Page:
The Multilateral Agreement on Investments

this vague and sweeping agreement will have

a strong impact on Canadian culture


by H.A. Fraser, ABM Editor


The Multilateral Agreement on Investments (MAI) is a vague and sweeping agreement being quietly forged in political backrooms. It will affect the cultural industries of all signatory countries including the U.S. and Canada. However, the Canadian Conference of the Arts Director, Keith Kelly, believes the agreement will have a particularly strong impact on Canadian culture. The CCA in Ottawa has sent up a red flag on the current version of the MAI.

The MAI, an initiative of the Organisation for Economic Cooperation and Development (OECD), will be concluded over a year from now in September, 1998, but the CCA is not waiting for the outcome. It has spoken out with detailed information on the agreement which the lobby group believes will prevent all Canadian governments from setting conditions on foreign ownership of arts and communication enterprises. Such enterprises would include radio stations, newspapers, magazines, TV networks, publishing houses.

Mr. Kelley agrees that there will be economic benefits to opening the gates to investment in both directions. All signators to the MAI must extend Most Favoured Nation and National Treatment to foreign investors. In other words, any nation which signs the agreement must provide exactly the same benefits to other signatory states as it does to its own investors and corporations.
However, in spite of the economic potential to Canadian investors in foreign markets, Mr. Kelly has strong reservations about its viability for Canadians at home. He is concerned that the MAI, as it now stands, would prevent Canadian governments from imposing domestic content requirements on foreign investors in the arts and communications. For example, if the Canadian government wished to sell TVO, it would have to open the bidding process to all investors who signed the MAI. Mr. Kelly commented to ABM that in its current state, " [the MAI] must be stopped because it will mean the erosion of our cultural sovereignty."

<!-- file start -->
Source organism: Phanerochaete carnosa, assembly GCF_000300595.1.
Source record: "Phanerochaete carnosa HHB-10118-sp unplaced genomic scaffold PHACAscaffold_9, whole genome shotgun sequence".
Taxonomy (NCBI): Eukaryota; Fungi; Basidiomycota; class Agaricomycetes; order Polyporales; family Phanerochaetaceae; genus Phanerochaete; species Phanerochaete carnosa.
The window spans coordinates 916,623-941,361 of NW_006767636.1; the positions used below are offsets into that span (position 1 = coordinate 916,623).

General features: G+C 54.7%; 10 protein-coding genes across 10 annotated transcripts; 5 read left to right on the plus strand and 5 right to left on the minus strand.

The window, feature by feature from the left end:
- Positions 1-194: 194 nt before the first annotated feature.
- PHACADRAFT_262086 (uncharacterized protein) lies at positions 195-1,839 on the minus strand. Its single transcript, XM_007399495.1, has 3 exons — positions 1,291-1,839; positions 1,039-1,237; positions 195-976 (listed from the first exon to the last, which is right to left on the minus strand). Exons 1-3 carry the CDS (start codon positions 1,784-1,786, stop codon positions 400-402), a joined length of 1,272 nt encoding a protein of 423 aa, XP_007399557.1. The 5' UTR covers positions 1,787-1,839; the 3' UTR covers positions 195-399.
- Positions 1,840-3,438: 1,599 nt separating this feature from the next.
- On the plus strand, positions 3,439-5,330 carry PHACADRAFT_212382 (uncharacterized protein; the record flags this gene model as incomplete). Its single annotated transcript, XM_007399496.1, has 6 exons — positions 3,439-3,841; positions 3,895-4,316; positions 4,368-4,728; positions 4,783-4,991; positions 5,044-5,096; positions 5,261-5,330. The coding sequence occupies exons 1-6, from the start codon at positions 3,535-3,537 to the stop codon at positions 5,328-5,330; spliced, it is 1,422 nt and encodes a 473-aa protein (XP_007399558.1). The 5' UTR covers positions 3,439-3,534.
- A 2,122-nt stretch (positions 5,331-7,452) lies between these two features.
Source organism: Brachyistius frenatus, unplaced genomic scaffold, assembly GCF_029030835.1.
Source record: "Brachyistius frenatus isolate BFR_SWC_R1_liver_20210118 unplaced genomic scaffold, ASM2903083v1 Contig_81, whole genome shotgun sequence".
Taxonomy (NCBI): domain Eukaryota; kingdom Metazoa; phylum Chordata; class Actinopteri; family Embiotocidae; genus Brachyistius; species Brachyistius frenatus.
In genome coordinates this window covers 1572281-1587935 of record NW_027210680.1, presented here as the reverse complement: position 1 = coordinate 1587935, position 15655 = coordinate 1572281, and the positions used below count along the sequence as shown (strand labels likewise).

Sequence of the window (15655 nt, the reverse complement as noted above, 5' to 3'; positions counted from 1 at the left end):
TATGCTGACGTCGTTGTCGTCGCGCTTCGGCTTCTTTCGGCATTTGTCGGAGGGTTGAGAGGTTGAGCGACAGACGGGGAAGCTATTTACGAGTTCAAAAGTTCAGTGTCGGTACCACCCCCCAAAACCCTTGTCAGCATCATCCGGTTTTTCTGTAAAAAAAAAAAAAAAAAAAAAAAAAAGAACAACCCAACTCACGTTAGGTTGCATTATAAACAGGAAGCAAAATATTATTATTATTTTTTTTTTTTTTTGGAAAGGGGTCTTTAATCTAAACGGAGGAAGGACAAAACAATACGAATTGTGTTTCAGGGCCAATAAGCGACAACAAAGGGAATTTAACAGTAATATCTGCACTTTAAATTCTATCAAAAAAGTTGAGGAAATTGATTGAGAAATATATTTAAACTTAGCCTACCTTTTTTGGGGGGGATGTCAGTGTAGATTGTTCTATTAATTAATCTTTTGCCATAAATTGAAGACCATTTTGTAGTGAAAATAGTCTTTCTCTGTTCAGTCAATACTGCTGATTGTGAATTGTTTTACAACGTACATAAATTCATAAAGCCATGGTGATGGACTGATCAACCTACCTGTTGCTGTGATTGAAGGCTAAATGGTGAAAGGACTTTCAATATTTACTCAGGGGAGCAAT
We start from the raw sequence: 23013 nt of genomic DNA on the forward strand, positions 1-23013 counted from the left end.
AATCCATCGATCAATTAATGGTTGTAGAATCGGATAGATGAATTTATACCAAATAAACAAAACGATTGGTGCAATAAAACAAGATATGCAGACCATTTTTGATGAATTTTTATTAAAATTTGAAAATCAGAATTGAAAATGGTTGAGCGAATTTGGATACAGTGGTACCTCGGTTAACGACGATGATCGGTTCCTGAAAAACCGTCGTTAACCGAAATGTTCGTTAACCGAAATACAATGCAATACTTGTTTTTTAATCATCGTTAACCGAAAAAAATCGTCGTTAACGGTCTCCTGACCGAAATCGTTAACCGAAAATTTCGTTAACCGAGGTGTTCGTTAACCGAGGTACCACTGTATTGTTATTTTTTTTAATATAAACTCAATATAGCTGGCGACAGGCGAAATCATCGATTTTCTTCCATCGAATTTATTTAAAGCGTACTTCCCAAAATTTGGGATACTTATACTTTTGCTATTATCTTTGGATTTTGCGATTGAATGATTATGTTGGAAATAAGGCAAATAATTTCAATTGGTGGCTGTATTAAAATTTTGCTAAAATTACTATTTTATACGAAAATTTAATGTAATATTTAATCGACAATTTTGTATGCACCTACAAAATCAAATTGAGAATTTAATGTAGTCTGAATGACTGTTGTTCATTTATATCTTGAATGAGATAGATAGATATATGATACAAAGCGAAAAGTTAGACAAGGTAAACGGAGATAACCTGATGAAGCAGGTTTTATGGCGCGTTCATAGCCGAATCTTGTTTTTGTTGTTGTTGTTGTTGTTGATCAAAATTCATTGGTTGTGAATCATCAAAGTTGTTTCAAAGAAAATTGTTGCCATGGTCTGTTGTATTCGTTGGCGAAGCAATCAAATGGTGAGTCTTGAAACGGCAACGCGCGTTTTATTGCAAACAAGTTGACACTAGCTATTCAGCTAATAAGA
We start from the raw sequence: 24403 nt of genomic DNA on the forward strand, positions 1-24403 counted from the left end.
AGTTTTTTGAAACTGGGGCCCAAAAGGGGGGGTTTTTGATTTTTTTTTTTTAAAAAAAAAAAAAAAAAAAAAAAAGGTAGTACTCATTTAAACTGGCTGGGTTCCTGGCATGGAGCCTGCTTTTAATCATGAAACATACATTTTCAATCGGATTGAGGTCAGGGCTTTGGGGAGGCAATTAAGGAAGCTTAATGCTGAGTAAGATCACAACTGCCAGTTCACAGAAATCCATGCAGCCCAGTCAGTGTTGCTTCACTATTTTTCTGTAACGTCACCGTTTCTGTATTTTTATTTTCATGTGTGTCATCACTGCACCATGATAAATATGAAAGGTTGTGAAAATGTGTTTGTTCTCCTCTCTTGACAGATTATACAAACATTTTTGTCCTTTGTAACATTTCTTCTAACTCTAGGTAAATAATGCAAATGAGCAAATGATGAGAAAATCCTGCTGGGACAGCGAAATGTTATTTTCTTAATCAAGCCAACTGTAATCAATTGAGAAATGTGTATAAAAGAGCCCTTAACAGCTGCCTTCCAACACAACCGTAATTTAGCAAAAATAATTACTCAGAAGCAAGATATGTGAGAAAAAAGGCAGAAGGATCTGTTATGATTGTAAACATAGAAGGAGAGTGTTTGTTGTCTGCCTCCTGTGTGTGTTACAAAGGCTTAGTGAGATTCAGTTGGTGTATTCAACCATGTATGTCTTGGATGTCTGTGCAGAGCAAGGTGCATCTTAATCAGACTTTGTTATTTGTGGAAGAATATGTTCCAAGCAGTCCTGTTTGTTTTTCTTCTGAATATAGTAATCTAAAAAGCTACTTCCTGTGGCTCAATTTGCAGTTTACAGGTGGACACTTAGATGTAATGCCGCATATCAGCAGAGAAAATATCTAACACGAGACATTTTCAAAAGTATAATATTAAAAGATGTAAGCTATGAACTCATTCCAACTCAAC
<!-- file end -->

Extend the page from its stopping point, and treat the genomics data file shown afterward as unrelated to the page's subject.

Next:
While France has applied for a cultural exemption from the agreement, Canada, represented at the Washington table by Bill Dymond, has not yet applied for a similar "carve-out". It has yet to be seen whether cultural exemptions are allowed.
Mr. Kelly wrote in a Bulletin this past April that under the MAI, investors are broadly defined to include:
"a legal person or any other entity constituted or organised under the applicable law of a Contracting Party (signatory state), whether or not for profit, and whether private or government owned or controlled, and includes a corporation, trust, partnership, sole proprietorship, joint venture, association or organisation."
The agreement defines investments as:
"(a) Every kind of asset owned or controlled, directly [or indirectly] by an investor including:
(i) an enterprise (being a legal person or any other entity constituted or organised under the applicable law of the Contracting Party, whether or not for profit, and whether private or government owned or controlled, and includes a corporation, trust, partnership, sole proprietorship, branch, joint venture, association or organisation);
(ii) shares, stocks or other forms of equity participation in an enterprise, and rights derived therefrom;
(iii) bonds, debentures, loans to and other form of debt [of an enterprise], and rights derived therefrom;
(iv) rights under contracts, including turnkey, construction, management, production or revenue- sharing contracts;